No, no, it’s not that white stuff. It’s that other white powder. The one that makes some of us go mad with anger, whilst others relentlessly defend its use. That some claim will give you breast cancer, whilst others say you can drink and inhale it without any harm. That some claim will destroy our environment, whilst others oppose by saying it will save millions of lives.
Here’s the story of DDT: Mankind’s most controversial chemical ever. Discovered in 1874 by a chemistry student named Otmar Zeidler. Found to be a superb bug killing chemical in the late 1930s by Swiss chemist Paul Muller. For which he got a Nobel Prize in 1948.
If you read this and live in the Southern USA, Europe, Russia, Australia, Taiwan, or the Carribean, say ‘Thank You’. Millions of houses in these parts of the world were sprayed with DDT between 1940-1960, resulting in the disappearance of malaria. Because of DDT, when you go to sleep tonight you don’t need to worry about malaria anymore.
But hold on. Didn’t we hear about DDT in school as the chemical that led to the (almost) extinction of the American bald eagle? The US national symbol with its white-feathered head? Because of thinning egg shells and loss of reproductive capacity? Yes we did. And weren’t we told that DDT was accumulating in the food chain and causing endless harm to the environment? Yes we were. And was it not thanks to biologist Rachel Carson that published the book Silent Spring in 1962, that the world opened its eyes making the stuff banned in the early 1970s? Indeed. So?
Listen to Carson first…
Lies, scare mongering, and environmentalist lobbying
According to Prof. Don Roberts and co-authors, who recently published the book ‘The Excellent Powder: DDT’s political and scientific history’, we were all fooled by a bunch of liars, including Carson. Roberts goes as far as accusing the greens for deliberately forcing the ban on DDT so that developing countries could not be protected from malaria and thus avoid an unbridled population explosion. Saving Africans from malaria would merely result in a population explosion. Better get rid of DDT.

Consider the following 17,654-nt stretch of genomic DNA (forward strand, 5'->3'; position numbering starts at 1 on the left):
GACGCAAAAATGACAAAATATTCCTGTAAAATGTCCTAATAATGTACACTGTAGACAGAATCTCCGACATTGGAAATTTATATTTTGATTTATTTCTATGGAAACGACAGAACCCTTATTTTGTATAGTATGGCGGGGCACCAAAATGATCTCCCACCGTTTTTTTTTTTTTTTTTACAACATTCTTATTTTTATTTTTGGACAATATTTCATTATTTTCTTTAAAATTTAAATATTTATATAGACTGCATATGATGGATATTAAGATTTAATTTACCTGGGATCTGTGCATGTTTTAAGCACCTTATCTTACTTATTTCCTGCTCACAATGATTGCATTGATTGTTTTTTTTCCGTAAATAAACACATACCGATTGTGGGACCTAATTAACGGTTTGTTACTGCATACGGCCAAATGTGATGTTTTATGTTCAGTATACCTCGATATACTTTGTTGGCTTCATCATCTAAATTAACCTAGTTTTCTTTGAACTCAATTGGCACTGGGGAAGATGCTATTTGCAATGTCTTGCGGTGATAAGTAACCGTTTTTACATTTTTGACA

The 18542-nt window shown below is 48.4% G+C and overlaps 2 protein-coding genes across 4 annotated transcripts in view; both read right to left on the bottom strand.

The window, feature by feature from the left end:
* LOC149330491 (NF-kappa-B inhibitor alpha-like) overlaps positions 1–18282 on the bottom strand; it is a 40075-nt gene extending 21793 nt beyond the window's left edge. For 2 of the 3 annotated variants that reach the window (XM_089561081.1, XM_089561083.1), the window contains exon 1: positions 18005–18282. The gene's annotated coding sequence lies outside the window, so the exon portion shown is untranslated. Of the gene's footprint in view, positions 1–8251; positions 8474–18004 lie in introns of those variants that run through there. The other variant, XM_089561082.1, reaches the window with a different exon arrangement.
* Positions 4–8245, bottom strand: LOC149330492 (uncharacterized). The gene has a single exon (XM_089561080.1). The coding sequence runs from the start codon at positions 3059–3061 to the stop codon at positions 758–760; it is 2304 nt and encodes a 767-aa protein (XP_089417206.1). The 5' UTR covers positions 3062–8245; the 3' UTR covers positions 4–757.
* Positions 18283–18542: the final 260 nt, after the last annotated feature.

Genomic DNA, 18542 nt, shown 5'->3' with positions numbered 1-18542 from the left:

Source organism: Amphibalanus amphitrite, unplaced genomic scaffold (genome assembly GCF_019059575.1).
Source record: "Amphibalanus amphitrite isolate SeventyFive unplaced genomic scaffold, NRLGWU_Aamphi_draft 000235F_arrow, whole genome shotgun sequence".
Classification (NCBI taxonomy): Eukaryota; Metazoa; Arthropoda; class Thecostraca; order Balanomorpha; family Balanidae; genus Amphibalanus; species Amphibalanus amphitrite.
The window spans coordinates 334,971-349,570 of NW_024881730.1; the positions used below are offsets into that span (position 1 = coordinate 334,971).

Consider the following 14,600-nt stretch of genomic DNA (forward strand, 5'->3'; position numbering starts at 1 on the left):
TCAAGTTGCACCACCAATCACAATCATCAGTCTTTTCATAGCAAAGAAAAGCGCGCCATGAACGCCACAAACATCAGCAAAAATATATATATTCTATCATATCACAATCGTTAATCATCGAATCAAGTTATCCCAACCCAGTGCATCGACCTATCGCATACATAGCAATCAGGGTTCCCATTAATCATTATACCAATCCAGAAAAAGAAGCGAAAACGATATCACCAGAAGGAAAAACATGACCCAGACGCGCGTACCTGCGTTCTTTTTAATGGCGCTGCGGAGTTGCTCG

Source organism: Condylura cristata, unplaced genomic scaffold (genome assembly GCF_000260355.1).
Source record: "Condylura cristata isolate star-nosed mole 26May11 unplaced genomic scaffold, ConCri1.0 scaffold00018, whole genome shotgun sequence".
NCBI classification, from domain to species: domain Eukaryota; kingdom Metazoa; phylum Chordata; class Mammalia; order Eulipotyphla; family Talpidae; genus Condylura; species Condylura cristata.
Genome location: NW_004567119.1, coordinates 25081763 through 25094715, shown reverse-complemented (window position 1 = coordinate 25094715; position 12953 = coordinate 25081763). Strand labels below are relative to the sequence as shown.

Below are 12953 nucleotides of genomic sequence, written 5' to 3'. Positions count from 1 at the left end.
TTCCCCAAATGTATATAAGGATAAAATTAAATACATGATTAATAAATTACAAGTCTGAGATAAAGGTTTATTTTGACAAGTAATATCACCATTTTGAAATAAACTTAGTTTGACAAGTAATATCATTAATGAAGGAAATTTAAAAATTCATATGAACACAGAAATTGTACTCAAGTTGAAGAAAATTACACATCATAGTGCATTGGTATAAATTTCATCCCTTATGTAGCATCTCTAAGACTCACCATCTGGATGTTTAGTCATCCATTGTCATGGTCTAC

Roberts uses 432 pages to tell us that the greens lied to us about the fate of the Bald Eagle, the peregrine falcon and robins during the period that DDT was used widely in US agriculture. He blames hunting and habitat loss instead of DDT and uses page after page to show us he is right. Every claim by the greens is met by an anti-claim of Roberts. Why does he do this?
DDT was responsible for freeing a major part of the planet from malaria. It is cheap, very effective, and saves lives because it kills mosquitoes. Roberts wants more widespread use of the stuff in Africa (beyond the 4-5 million kg sprayed there already each year). He argues that not a single person has ever suffered any health effects of DDT, that it biodegrades eventually, and that humans merely store it in the fat tissues and eventually get rid of it.
A report prepared by fifteen US/South African scientists, the Pine River Statement, condemned DDT and held on to what they consider studies that unequivocally demonstrated human health effects of DDT, still officially declared as a carcinogen. Roberts puts the (almost 500!) studies on which the report was based away as ‘un-replicated, contradictory, or statistically insignificant’. Roberts takes on a British Journal of Urology article by accusing them of ‘manipulating data’. Finally, his resentment of one of the foremost scientific journals Science is apparent by accusing them of being biased and guilty of fraud. Heavy statements.
But doesn’t DDT lead to resistance in mosquitoes? Yes it does. But Roberts uses endless studies to defend his point that resistance doesn’t matter. DDT is keeping mosquitoes from entering houses. Fewer bites, less malaria. That mosquitoes are becoming resistant to the stuff is not important, an issue for which Roberts goes head-on with the World Health Organisation. And if this isn’t enough he also accuses them of being weak and subjected to political agendas and falling for the nonsense coming out of environmentalists.
It remains to be seen if Roberts’ book will open the eyes of environmentalists and the broader public. Politicians will be careful to stay away from DDT – it is much too controversial. Scientists seeking new solutions to control malaria will continue to use DDT as the example of how things should not be done. The pesticide lobby producing what they consider more benign chemicals for mosquito control will support a permanent ban of DDT.
The net result: The disease that no longer bears on us is killing a million kids in Africa each year. And that’s our fault, thanks to the greenies, says Roberts.
Roberts and co-authors stand out from the crowd. But what if they are right?
Roberts, D., Tren, R., Bate, R. and Zambone, J. (2010). The excellent powder: DDT's political and scientific history. Dog Ear Publishing, USA. 432 pp. More about this book here.